Sustainability is a key concern regarding the construction industry’s future, with the sector looking to use the most sustainable building materials possible.
The continued use of wood, concrete, and fired earth bricks as construction materials is not sustainable for the future due to the destruction of trees and the use of non-renewable natural resources.
As such, there is a need to invest in sustainable building materials, with recycled steel, recycled wood, and even recycled plastic now used for construction purposes to minimize the sector’s environmental impact.
In addition, we are seeing more and more new buildings incorporating renewable energy generation, such as solar panels, and using them alongside more natural materials like sheep wool insulation and hemp fibers.
But what is the most sustainable building material to use these days?
Bamboo is the most sustainable building material. Besides absorbing carbon dioxide from the atmosphere, bamboo can grow up to 2.91 feet per day. This rapid growth rate means bamboo regenerates quickly, reducing the impact of deforestation on the environment.
In the rest of this article, I’ll discuss the five most sustainable and renewable building products ranked from the best to the worst.
This will help you make an informed decision about eco-friendly building materials for your next construction project that will reduce its carbon dioxide emissions and wider environmental impact.
But is it time to ditch the precast concrete in favor of adobe blocks and straw bales?
Let’s find out!
Bamboo is first on this list of the most sustainable construction materials for a good reason.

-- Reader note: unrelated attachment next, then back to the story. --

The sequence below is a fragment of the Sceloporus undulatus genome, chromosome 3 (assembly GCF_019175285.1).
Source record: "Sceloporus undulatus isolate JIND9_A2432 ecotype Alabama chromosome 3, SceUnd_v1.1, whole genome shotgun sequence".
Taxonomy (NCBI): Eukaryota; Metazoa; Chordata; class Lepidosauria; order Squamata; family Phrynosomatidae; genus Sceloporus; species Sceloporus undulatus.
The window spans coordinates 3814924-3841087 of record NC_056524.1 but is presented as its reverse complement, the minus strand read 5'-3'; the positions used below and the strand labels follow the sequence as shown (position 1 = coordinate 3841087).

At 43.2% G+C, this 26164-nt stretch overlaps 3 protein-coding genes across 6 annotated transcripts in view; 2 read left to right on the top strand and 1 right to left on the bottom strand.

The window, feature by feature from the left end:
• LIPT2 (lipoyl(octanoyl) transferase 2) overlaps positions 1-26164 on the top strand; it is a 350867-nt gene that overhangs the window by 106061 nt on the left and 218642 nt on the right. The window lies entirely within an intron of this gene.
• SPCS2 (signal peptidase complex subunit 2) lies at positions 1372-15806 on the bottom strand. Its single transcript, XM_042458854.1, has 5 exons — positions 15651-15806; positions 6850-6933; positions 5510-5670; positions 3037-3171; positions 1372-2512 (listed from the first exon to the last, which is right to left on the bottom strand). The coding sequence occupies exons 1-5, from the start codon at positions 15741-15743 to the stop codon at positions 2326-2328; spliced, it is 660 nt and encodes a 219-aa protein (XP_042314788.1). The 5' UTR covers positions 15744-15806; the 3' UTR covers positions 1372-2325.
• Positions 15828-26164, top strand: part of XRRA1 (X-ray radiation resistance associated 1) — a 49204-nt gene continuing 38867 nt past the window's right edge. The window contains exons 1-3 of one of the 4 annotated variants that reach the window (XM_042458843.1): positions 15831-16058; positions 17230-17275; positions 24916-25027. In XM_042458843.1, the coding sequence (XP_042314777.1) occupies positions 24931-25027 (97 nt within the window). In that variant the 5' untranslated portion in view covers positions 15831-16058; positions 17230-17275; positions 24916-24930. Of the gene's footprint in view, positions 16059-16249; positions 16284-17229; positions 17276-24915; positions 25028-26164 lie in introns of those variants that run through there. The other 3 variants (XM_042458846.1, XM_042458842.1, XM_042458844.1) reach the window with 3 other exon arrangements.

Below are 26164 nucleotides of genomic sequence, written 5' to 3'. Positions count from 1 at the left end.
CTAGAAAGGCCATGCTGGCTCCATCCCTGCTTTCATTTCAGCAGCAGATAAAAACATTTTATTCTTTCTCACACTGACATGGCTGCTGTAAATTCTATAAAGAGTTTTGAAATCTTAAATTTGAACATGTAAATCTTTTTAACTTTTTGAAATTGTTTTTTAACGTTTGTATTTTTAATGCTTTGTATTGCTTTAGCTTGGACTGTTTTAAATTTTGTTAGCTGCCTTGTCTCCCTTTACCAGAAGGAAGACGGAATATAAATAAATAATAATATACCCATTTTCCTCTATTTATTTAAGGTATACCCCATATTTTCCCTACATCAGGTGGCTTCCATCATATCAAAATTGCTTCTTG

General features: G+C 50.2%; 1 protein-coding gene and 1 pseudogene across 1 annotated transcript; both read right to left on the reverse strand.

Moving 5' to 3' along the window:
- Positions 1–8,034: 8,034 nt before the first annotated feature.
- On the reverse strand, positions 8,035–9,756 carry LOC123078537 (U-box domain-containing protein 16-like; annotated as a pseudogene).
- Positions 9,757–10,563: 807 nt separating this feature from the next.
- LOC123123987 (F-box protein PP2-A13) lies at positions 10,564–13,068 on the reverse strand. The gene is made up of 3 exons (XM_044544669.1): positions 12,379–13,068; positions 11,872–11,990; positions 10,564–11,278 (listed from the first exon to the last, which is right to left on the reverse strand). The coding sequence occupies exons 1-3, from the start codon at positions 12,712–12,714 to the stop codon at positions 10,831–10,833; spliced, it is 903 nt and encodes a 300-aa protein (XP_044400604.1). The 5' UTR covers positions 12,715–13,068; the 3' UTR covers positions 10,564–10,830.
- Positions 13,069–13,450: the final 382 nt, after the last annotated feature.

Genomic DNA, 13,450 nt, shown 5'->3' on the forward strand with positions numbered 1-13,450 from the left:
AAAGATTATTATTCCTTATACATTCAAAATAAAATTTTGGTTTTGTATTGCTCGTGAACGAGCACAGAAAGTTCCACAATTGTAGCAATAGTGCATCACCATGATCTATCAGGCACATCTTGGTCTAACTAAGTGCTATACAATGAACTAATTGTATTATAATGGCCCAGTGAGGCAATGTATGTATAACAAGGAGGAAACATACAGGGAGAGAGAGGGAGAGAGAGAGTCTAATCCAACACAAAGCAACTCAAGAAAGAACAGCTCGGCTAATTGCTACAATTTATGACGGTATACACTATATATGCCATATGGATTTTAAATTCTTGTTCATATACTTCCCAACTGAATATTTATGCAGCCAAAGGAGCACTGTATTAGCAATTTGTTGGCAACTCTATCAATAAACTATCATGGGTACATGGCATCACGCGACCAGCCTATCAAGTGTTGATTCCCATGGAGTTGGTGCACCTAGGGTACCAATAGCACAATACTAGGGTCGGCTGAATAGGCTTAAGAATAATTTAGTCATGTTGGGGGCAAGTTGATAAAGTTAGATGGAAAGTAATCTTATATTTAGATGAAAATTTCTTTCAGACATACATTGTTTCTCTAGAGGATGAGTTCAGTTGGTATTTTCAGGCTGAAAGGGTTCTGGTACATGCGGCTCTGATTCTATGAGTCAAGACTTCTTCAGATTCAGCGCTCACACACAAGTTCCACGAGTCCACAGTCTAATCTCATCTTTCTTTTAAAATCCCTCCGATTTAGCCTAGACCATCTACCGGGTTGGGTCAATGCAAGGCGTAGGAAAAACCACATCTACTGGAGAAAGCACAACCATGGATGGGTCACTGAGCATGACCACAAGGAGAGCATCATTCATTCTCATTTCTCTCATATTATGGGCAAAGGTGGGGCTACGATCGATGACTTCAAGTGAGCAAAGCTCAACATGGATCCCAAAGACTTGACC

Let’s go back to the definition of sustainable building materials to help you understand the reason behind this ranking.
Sustainable materials can be reproduced in required volumes without depleting natural materials or harming the steady equilibrium of the environment.
Bamboo fits this description because it grows quickly and is a renewable material, making it ideal for construction projects requiring high volumes of raw materials.
Durability is always the elephant in the room when considering bamboo as a sustainable building material. Most people think bamboo is fragile since it belongs to the grass family, but it is very strong and can be used for many applications where recycled steel is currently used.
Bamboo has a high tensile strength, making it durable and a sustainable alternative for construction. With a tensile strength between 140N/mm2 and 280N/mm2, an inch of bamboo can hold up to 7.5 tons of weight while retaining its shape.
Moreover, since bamboo belongs to the grass family, it doesn’t have weak points along its length. Thus, it’s an excellent source of durable plywood.
Compared to concrete or steel, bamboo is a lightweight material that’s less energy-intensive to transport. This makes it an eco-friendly material that helps reduce the carbon footprint of your construction project.
While there are some concerns about using bamboo in construction, such as pests and mold, you can manage these issues by adequately protecting the material from the elements and applying pest-resistant treatments.
Treating bamboo with preservatives like boron is one way to extend its lifespan. Boric acid treatment also makes bamboo slightly more fire-resistant.
The table below shows how long bamboo can last before it needs replacement:
|Bamboo Section||Untreated Bamboo||Bamboo Treated With Boron||Bamboo Treated With Fixed Preservatives|
|Internal||2 to 6 years||More than 30 years||More than 30 years|
|External above the ground||0.5 to 4 years||2 to 15 years||More than 30 years|
|External in contact with the ground||Less than 0.5 years||Less than 1 year||More than 15 years|
In addition to the sustainable and durable qualities of bamboo, other benefits of using this building material include the following:
● High thermal insulation: Bamboo has a thermal conductivity of less than 0.082 Wm−1K−1. Such a low thermal conductivity rate means it’s an excellent insulation material that will help you save on energy bills due to the reduced heating energy requirement.